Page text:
We have a team of experts including economists from Corelogic and realestate.com and our expert property buying team who come up with the macro strategy around where we should be buying down to the individual suburbs. We are looking for properties in suburbs that have got a low vacancy rate and high rental demand, as well as being highly developed so there's limited opportunity for significant new supply to come onto the market. We're looking for properties that are uncomplicated have relatively low strata fees and generally well renovated so that we're not going to have any significant expenditure over the life of holding it on the platform.
In terms of the buying bricks (the investors process) we encourage everyone to do as much research as they need to get comfortable with financial product but the reality is if you're someone who understands financial products you can go on our website and purchase bricks within five or ten minutes.
Bradley: Tell us a bit how your recent capital raise, the process of securing funding from one of Australia most well known VC funds Reinventure & NAB Ventures.
Anthony: Raising money in Australia is challenging, there aren't a lot of professional investors and we spent a lot of time with them.
At the stage of business that we're at, we had some great early signs of validation. At the time we commenced fundraising we had 3000 Users/Property Investors and we now have over 10,000 users, with 40,000 people who are signed up with a profile on BRICKX.
We were looking to find a partner that could help us explore future product opportunities and evolve beyond just a platform to invest, rather to actually start to tackling some of the more challenging issues such as housing affordability or poor experiences for tenants, even things like equity release in the future where actually someone might want to sell part of their home, not their entire home.
So we were looking for active investors who were not just interested in putting money in but actually could strategically help us realize the vision for some our exciting initiatives.
Reinventure and NAB are connected to banks, so we felt that we had very good alignment with them. Some of the banks biggest challenges at the moment is millennial engagement and housing affordability, which aligns very well with BRICKX as a product.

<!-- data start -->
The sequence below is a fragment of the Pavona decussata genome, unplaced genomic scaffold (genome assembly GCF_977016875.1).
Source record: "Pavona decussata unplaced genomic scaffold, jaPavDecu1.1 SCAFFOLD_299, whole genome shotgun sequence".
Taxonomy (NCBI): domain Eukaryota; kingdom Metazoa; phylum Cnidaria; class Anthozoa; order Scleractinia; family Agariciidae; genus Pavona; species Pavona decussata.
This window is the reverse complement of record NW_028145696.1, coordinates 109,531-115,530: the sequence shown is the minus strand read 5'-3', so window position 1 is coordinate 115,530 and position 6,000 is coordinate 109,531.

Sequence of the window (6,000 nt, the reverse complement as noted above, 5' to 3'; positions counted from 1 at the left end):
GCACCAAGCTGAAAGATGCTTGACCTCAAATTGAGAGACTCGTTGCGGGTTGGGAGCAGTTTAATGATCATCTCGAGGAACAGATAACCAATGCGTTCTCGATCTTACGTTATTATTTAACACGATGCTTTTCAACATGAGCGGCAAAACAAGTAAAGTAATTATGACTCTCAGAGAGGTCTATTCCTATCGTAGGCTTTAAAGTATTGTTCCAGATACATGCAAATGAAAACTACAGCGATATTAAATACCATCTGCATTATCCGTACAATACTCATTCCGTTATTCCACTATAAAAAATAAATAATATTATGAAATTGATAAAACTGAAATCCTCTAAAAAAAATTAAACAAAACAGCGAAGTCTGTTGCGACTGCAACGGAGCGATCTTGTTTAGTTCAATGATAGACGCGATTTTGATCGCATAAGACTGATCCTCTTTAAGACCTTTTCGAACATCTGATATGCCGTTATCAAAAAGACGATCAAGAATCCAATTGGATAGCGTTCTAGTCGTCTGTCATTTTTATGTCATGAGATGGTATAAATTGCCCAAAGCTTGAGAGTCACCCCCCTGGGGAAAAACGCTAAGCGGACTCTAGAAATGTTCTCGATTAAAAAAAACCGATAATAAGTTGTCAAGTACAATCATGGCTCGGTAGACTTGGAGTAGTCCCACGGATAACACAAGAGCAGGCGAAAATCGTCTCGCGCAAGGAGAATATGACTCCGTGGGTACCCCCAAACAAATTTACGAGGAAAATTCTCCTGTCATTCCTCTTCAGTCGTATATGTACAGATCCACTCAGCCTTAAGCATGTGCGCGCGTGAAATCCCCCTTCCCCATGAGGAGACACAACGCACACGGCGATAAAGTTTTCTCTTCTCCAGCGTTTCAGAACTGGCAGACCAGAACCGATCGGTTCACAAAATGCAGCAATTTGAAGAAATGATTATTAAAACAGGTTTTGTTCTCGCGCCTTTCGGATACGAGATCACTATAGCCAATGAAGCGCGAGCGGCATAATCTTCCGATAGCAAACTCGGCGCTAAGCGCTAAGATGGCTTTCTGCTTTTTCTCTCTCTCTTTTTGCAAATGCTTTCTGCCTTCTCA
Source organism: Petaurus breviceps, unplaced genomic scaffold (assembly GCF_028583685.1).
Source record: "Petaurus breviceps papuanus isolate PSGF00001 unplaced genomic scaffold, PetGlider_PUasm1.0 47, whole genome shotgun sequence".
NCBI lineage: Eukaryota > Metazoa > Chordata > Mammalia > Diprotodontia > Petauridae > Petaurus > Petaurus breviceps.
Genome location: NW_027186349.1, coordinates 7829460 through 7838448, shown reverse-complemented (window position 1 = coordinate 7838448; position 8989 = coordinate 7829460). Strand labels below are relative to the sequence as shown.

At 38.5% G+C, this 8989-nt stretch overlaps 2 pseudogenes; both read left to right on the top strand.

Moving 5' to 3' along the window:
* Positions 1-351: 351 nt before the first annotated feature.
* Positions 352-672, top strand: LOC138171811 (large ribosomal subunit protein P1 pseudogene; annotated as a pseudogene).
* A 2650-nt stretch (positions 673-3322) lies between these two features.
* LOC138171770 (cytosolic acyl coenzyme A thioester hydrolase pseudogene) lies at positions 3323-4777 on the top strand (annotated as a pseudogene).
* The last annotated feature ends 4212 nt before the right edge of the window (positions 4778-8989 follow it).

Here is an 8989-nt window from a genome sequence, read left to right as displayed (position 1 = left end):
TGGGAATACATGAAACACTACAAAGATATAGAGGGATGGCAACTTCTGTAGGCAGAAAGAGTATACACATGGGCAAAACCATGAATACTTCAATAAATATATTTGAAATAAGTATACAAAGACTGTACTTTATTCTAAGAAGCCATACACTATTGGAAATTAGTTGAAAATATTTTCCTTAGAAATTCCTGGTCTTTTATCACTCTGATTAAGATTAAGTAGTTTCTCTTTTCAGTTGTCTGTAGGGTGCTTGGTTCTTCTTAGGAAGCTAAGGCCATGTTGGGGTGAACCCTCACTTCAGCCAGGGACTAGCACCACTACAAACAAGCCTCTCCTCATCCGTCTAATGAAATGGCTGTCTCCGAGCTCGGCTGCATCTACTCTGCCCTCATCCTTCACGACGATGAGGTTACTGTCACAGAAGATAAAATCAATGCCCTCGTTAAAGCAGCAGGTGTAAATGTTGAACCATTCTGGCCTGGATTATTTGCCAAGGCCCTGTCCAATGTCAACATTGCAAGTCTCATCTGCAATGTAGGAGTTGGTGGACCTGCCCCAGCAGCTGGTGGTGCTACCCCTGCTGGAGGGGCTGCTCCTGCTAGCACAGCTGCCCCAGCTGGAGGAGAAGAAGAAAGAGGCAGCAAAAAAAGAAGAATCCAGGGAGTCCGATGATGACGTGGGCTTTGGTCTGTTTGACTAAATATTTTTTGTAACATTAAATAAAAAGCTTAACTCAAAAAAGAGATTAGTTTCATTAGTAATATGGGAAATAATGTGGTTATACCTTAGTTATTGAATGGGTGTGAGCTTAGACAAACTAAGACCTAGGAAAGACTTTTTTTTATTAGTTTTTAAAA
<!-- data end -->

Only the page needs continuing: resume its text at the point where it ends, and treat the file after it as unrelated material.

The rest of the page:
Bradley: Can you give the readers some tips on how to secure investment?
Anthony: So in terms of tips & tricks for early stage startups my advice would be to have a clear view of what your vision is. All businesses will and pivot and most experienced investors expect this from such early stage ventures as they evolve and grow. Investors know you don't have all the answers on day one, but being to communicate what your vision is and having investors understand and buy into that vision helps a long way. You should also be all over your numbers & metrics. Brutal honesty is critical as investors know & expect you haven't got all of the answers and they are generally very forgiving, as long as you are brutally honest and can say we just don't know the answer to that.
Bradley: What role did data play in the capital raising process:
Anthony: Taking a step back as to why you want the data. When an outsider (Investor) is looking at you, they realise they're investing early on, you've got a load of hypotheses and assumptions and you've got a vision. At such an early stage you’re often lacking evidence that it is actually real or achievable. So the more data you can provide that shows that you're not bat crazy and actually your hypotheses are sound or even some of them are not sound is okay, in short data becomes a means to justify what you're presenting is a real opportunity and it's actually got viability.
In the case of BRICKX the data that we had available was conversion data. We knew the levels of engagement of people coming on to our platform, how frequently they were coming, how frequently they were depositing and the fact that they were saving. Yet we were still a relatively young business, we'd only been live in the market for seven months when we started that conversation, as a result we had limited data. But we could see from the seven months of data that showed that engagement was high. We could see the kind of audiences that we're using us. We could see the people repeat investing, admittedly we couldn't see where all of these people were coming from. Public Relations (PR) was a big strategy for us and one of the problems of PR is it's quite unmeasurable and so we had to be open about what data we had and the fact that we had big gaps from a marketing perspective, around where our customers are coming from and how continue to engage with that targeted audience. Think about the data that's going to give strength in making the case that your business model works.
Bradley:What’s next for BRICKX? Anything exciting to share with readers?
Anthony: In the second half of this year we're going to be launching a very exciting savings product which is aimed at encouraging people to save in line with the property market. The main goal of assisting people with saving for specific goals, whether it be a housing deposit or whatever else it may be, residential property has far outperformed the returns of high interest savings accounts and we're creating an environment where people can commit to saving and actually reap the benefit of residential property investment.